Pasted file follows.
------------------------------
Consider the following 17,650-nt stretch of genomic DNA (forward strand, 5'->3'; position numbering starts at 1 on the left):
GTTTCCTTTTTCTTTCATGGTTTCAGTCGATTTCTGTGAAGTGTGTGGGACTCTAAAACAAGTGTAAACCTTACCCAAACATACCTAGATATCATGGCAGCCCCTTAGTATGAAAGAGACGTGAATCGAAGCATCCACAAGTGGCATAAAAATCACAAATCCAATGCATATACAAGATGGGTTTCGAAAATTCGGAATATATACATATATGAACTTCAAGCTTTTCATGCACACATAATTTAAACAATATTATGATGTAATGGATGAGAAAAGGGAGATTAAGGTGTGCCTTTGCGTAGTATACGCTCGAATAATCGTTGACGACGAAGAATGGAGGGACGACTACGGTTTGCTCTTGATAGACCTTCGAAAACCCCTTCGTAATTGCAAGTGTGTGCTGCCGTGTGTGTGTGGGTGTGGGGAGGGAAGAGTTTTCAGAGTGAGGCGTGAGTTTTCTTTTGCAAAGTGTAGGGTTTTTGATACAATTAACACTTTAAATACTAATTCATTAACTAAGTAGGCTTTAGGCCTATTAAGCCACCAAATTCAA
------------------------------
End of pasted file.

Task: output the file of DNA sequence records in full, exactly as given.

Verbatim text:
Consider the following 17,650-nt stretch of genomic DNA (forward strand, 5'->3'; position numbering starts at 1 on the left):
GTTTCCTTTTTCTTTCATGGTTTCAGTCGATTTCTGTGAAGTGTGTGGGACTCTAAAACAAGTGTAAACCTTACCCAAACATACCTAGATATCATGGCAGCCCCTTAGTATGAAAGAGACGTGAATCGAAGCATCCACAAGTGGCATAAAAATCACAAATCCAATGCATATACAAGATGGGTTTCGAAAATTCGGAATATATACATATATGAACTTCAAGCTTTTCATGCACACATAATTTAAACAATATTATGATGTAATGGATGAGAAAAGGGAGATTAAGGTGTGCCTTTGCGTAGTATACGCTCGAATAATCGTTGACGACGAAGAATGGAGGGACGACTACGGTTTGCTCTTGATAGACCTTCGAAAACCCCTTCGTAATTGCAAGTGTGTGCTGCCGTGTGTGTGTGGGTGTGGGGAGGGAAGAGTTTTCAGAGTGAGGCGTGAGTTTTCTTTTGCAAAGTGTAGGGTTTTTGATACAATTAACACTTTAAATACTAATTCATTAACTAAGTAGGCTTTAGGCCTATTAAGCCACCAAATTCAA